Friday, July 28, 2006

Syria, Iran Made Defense Pact Before War

Eli Lake, The New York Sun:
Signs of a regional war engulfing the Middle East began to arise yesterday, with Israel entering its third week of war against Hezbollah in southern Lebanon and Al Qaeda's top deputy promising reprisals.

Israeli strategic planners here say they are closely watching whether Iran will deliver on President Ahmadinejad's promise last week to make an announcement that would neutralize Israel's nuclear threat. READ MORE

During a briefing yesterday, an Israeli analyst also said it is believed that on June 16, nearly a month before Hezbollah's cross-border raid on Israel, Iran and Syria signed a mutual defense treaty following a meeting of their defense ministers.

The agreement, signed between Iran's defense minister, Mustafa Najjar, and his Syrian counterpart, Hasssan Turkmani, at the time was described as a "military cooperation agreement" by the London-based daily Asharq Al-Awsat, according to the Middle East Media Research Institute.

The paper quoted a statement from Mr. Turkmani as saying, "We are examining ways to counter these threats, and are establishing a joint front against Israel's threats." According to Israel and America, both countries are funding and facilitating the shipment of missiles to Hezbollah.

The prospect that Iran would come to Syria's defense should Israel bomb Damascus in retaliation for Hezbollah strikes came into focus this week after Iran's ambassador in Beirut promised to counter an Israeli attack on Syria with "full power."

While that statement was disavowed the next day by an Iranian foreign ministry spokesman, Israeli officials are saying the prospect of Iran becoming directly involved in the war between Israel and Hezbollah was one reason the Jewish state has refrained from striking Syria, whose territory has been a landbridge between Hezbollah and southern Lebanon.

"I think there is some kind of Iranian-Syrian defense treaty," the deputy director of the Washington Institute for Near East Policy, Patrick Clawson, said. "We don't know if they would enter the fray, or the details of the treaty. I think Iran's president would very much like to agitate to act on Syria's defense and send Iranian armaments to Syria." Mr. Clawson added that ultimately it was Ayatollah Khamenei's decision to make, not Mr. Ahmadinejad's.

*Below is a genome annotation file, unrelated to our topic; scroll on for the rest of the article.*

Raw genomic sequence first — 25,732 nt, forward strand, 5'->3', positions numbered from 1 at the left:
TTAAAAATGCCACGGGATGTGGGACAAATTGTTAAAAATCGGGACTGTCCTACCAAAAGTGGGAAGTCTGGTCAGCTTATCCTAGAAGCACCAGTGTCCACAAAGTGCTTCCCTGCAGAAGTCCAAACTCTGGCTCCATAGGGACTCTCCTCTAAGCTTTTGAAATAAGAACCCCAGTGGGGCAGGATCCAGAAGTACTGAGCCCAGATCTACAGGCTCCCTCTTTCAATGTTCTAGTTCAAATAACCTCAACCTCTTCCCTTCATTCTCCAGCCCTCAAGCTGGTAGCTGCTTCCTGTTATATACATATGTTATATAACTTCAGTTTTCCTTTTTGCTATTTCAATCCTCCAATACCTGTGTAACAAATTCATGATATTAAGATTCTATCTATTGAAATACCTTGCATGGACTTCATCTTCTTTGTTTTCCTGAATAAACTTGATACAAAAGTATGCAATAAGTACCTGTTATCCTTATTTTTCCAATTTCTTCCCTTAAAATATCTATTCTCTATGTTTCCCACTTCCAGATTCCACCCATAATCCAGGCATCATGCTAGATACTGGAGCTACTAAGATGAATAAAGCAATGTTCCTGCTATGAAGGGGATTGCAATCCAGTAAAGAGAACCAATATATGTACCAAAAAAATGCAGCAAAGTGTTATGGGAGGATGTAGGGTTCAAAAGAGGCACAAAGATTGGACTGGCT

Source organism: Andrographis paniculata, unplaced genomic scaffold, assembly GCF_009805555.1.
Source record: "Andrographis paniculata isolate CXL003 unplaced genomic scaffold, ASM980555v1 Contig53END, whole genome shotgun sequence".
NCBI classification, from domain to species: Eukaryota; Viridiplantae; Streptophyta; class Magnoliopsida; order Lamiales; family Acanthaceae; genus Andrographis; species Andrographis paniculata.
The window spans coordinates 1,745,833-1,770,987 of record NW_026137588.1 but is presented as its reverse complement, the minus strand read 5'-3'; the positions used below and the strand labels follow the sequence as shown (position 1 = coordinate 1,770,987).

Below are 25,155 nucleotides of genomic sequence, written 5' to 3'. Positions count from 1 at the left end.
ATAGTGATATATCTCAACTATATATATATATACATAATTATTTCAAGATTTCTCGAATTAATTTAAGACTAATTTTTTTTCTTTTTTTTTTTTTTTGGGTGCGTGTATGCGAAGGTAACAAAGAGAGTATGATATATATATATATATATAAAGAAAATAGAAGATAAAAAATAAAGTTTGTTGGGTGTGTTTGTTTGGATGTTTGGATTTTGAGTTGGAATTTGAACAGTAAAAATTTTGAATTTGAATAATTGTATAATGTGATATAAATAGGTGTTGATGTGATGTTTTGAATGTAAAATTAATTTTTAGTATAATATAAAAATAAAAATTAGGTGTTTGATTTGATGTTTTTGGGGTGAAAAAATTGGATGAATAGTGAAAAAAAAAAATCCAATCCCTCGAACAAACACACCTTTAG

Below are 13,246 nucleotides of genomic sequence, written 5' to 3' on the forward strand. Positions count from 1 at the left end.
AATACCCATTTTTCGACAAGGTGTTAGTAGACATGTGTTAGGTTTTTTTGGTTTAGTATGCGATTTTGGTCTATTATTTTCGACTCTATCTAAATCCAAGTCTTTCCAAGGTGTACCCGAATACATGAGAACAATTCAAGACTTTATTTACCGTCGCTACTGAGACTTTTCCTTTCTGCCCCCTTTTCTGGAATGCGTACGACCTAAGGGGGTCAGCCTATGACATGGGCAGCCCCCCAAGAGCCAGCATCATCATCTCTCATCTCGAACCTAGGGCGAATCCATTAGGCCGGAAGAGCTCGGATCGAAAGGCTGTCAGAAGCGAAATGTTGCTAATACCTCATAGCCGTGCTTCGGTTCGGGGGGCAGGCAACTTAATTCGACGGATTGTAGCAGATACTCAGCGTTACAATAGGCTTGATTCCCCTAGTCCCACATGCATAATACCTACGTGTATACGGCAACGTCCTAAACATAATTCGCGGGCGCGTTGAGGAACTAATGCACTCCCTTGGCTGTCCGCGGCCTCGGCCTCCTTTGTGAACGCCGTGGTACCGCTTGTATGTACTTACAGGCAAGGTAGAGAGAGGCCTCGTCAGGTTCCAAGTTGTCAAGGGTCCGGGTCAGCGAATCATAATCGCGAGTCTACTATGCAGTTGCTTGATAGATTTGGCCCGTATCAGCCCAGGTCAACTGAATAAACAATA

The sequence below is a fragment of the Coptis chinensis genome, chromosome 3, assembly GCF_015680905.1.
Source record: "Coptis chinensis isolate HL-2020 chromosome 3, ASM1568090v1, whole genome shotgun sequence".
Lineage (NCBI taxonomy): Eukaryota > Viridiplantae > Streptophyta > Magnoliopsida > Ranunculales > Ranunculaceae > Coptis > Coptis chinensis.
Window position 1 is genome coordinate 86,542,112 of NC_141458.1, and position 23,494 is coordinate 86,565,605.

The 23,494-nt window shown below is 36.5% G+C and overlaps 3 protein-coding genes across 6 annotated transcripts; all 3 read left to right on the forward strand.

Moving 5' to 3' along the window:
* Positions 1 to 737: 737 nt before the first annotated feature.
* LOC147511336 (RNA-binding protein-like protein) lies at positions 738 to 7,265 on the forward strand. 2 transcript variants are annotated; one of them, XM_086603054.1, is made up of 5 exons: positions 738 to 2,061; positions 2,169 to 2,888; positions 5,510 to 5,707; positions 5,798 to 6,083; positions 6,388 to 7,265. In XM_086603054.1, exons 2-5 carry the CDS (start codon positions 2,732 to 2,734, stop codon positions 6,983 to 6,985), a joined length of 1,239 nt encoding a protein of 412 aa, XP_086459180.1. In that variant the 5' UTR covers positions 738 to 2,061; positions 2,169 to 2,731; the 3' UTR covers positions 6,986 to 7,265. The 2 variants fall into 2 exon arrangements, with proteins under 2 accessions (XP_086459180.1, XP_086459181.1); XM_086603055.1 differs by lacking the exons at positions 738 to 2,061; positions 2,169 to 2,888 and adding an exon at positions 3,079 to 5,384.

Meanwhile, early signs that Sunni Wahhabi Muslims might stay out of the fight in Lebanon were shattered yesterday after Al-Jazeera aired a video of Al Qaeda's second in command, Ayman al-Zawahiri, promising his terror organization would "attack crusaders and Zionists."

In that message, Al Qaeda's deputy appeared alongside a photograph of Abu Musab Zarqawi, the dead Al Qaeda leader whose war against Shiite civilians in Iraq led Mr. Zawahiri to criticize his tactics.

Last week, The New York Sun reported a fatwa declared by a senior Saudi sheik ordering the faithful not to pray for, support, or join the Shiite Hezbollah.

Israel's war Cabinet met yesterday in Tel Aviv and decided to call up another 30,000 reservists. However, Defense Minister Amir Peretz also said the Jewish state had no plans to either attack Syria directly or expand the operations and bombing sorties on Lebanon. Despite the Israeli response, 78 rockets landed in Israel yesterday.

One factor in the building pressure for a wider war in the region is the failure of world powers Wednesday to reach an immediate cease-fire agreement after the White House for the most part rejected a proposal to stop the violence that was floated at a meeting of top diplomats in Rome.

President Bush has said he will not settle for an agreement that fails to address the root problem of Hezbollah, a position the Israelis have interpreted as a green light to continue their offensive against the militia's bases in southern Lebanon.

America's allies in the Arab world may be starting to turn in light of the failure to stop the war. King Abdullah of Saudi Arabia on Tuesday declared, "Saudi Arabia warns everybody that if the peace option fails because of Israeli arrogance, there will be no other option but war."

On Sunday, the Saudi foreign minister said he was hopeful about efforts to reach an immediate cease-fire after a meeting with Mr. Bush. At the beginning of the conflict on July 12, Saudi, Egyptian, and Jordanian officials were critical of Hezbollah.

Today, President Chavez of Venezuela will arrive in Tehran for a three-day visit after securing an arms agreement with Russia that met criticism from the State Department for the prospect it would destabilize South America.

Mr. Chavez is set to meet with Mr. Ahmadinejad and other top Iranian officials. For the last two years, the Venezuelan president has said he feels an American attack on his country to be inevitable.